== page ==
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A poor reputation may be a hidden catalyst for FSR stock
By Josh Enomoto, InvestorPlace Contributor Feb 10, 2021, 6:49 am EST
Winning. It’s an American obsession. In the run-up to the 2016 presidential election, then-candidate Donald Trump emphasized that the U.S. doesn’t win anymore. Clearly, this message resonated with voters, securing an unprecedented victory for the celebrity real estate mogul. But this obsession with winning can obscure rational thinking, as I believe is the case with Fisker (NYSE:FSR) and FSR stock.
Source: Eric Broder Van Dyke / Shutterstock.com
Just as much as Americans are obsessed with winning, they are equally if not more obsessed with losing – as in doing everything possible to avoid it.
More than likely, this is the reason why President Trump in the run-up to the 2020 election used terms like “loser” to describe his political opponents. Nothing could be worse than being branded as a losing person or entity, as author Francesco Duina might argue.
What does this have to do with FSR stock? Perhaps much more than we care to admit. Under the twisted paradigm of American popular culture that has only gotten more abrasive recently, we have little time for “losers.” Technically (and sadly), that’s what many Americans, consciously or subconsciously, believe about Henrik Fisker.
You see, FSR stock represents the legendary automotive designer’s second crack at creating his own car company. The now-defunct Fisker Automotive launched the Karma, one of the world’s first luxury production plug-in hybrid vehicles. Typical of a Fisker-designed vehicle, the Karma stood out amid a sea of automotive plagiarism.
However, design alone doesn’t pay the bills – the underlying fundamentals must be at least be adequate. Of course, this is where the first Fisker company came up short. While this past history might not have mattered in another culture, in our winning-obsessed America, it wasn’t great optics for FSR stock.
I believe it’s time for a rethink.
Why the Second Time Could Be the Charm for FSR Stock
First off, failure happens to all of us. Today, we celebrate the human miracle that is Tampa Bay Buccaneers quarterback Tom Brady. As a seven-time Super Bowl champion, he has more rings than any other NFL franchise. That’s absolutely nuts. And it’s no wonder everyone (well, most everyone) loves Brady. He’s a proven winner.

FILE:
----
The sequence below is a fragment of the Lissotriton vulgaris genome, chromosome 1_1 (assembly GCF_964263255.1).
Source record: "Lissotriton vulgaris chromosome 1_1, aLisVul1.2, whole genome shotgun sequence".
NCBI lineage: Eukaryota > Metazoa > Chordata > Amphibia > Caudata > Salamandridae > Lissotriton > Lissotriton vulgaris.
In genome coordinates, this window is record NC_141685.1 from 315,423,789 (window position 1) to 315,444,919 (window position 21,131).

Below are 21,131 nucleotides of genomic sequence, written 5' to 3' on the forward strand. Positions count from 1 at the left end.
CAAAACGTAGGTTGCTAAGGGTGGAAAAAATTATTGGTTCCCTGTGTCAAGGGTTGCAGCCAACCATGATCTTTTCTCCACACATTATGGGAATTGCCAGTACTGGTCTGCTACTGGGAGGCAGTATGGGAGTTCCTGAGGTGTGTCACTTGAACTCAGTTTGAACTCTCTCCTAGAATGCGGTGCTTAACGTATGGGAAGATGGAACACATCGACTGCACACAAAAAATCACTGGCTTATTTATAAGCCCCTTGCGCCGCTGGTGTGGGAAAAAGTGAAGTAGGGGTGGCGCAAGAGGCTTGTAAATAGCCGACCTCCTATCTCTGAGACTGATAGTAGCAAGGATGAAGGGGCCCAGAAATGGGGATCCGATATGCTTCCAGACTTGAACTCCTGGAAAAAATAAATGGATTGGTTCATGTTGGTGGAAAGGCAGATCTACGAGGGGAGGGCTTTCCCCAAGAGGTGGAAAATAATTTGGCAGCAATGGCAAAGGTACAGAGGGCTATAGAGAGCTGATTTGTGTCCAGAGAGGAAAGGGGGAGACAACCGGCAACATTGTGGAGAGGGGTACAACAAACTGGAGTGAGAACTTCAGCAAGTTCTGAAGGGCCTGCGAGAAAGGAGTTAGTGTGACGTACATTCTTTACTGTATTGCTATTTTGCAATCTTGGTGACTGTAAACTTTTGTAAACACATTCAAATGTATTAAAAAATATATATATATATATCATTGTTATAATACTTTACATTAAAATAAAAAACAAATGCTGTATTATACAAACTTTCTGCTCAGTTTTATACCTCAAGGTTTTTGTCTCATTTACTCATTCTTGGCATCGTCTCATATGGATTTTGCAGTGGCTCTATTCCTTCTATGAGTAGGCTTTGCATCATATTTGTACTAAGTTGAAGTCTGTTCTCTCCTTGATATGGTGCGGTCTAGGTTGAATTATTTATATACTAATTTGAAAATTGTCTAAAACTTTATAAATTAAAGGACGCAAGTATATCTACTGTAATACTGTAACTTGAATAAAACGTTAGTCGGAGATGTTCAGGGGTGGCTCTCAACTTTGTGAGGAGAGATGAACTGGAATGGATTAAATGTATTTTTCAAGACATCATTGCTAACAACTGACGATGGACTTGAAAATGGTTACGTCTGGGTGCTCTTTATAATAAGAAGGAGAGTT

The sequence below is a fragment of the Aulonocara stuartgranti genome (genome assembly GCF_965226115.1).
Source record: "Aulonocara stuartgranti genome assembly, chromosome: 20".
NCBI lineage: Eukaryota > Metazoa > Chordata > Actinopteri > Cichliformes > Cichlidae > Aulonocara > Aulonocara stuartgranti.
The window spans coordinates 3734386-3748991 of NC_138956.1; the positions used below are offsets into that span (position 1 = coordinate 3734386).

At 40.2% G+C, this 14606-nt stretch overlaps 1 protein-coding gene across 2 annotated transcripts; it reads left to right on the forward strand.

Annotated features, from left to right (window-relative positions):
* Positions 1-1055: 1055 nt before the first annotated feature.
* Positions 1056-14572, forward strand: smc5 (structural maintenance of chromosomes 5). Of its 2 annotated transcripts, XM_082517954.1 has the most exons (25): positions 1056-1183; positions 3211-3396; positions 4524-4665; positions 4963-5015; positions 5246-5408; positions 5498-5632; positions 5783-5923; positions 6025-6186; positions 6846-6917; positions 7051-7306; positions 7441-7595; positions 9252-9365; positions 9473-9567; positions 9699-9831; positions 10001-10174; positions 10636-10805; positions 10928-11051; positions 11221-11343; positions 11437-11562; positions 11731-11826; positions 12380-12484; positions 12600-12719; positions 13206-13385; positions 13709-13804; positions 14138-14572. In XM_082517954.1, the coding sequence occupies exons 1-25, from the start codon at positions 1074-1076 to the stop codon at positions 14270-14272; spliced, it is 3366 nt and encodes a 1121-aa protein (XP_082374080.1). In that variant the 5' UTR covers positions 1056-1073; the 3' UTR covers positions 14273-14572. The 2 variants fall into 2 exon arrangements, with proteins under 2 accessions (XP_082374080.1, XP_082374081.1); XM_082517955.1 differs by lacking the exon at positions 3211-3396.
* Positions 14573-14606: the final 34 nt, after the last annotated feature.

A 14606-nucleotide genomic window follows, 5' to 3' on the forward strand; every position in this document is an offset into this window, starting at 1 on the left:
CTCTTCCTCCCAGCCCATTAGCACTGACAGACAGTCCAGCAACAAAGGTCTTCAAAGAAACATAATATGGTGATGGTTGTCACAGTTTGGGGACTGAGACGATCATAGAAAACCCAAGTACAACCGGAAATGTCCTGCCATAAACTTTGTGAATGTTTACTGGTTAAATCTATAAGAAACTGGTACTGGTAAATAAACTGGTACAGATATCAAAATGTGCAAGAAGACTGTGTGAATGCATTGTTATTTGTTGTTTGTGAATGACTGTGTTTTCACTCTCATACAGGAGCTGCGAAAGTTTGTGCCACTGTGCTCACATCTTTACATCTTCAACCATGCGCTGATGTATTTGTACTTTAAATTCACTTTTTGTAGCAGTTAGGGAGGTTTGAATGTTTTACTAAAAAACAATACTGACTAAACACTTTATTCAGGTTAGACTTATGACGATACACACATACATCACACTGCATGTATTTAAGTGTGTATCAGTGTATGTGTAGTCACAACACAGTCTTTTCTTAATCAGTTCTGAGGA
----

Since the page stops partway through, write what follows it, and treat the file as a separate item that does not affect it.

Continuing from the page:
But we tend to forget that nobody expected him to be so great out of college. As a sixth-round draft pick, several other QBs were drafted ahead of Brady. He never forgot it. Failure and rejection drove him to profound success.
In similar fashion, Fisker could end up as that surprise champion in waiting, driving up FSR stock over the long run.
First, Henrik Fisker had the good business sense (and supreme confidence) to keep the rights to his namesake trademark. Though a subtle detail, this to me indicates he knows his market value as a designer of distinguished automobiles, which should serve FSR stock well in the years ahead.
A few years ago, The Economic Times reported that Indian car buyers were increasingly considering exterior looks as part of their purchasing decision. In other words, as discretionary income rises, so too does the desire to purchase products of distinction or refinement.
Second, the original Fisker’s failure was tied to business matters, not to the design element nor the Karma itself. Moving forward with Fisker 2.0, Fisker the designer has integrated business smarts into his company. As InvestorPlace contributor Larry Sullivan pointed out, this second go-around will outsource manufacturing to specialists in the field.
More importantly, the pricing for the Ocean makes sense. Starting at just under $35,000, it will feed Americans’ love affair with SUVs at a price rival Tesla(NASDAQ:TSLA) apparently can’t match.
A Risky but Attractive EV Wager
Of course, without the Ocean SUV rolling off the production floor – an event that’s about two years away – FSR stock is a speculative wager. I’m not going to mince my words. It’s always risky when you’re dealing with these aspirational investments.
However, with so many EV plays out there – many of them in my opinion questionable – I believe FSR stock deserves a fair shake. It might not be getting it, though, in part because of our culture. We tend to shun failure as if it’s permanently contagious. It’s not.
If I’m being honest, I like that Henrik Fisker failed and yet is out there making another go at it. That shows confidence and ambition. And we all know that Fisker is incredibly talented, which should translate into a person of generally high intellect. Presumably, he’s learned his lesson, this time going with what works and avoiding what doesn’t.
I don’t know about you but to me, this sounds like a wager worth placing.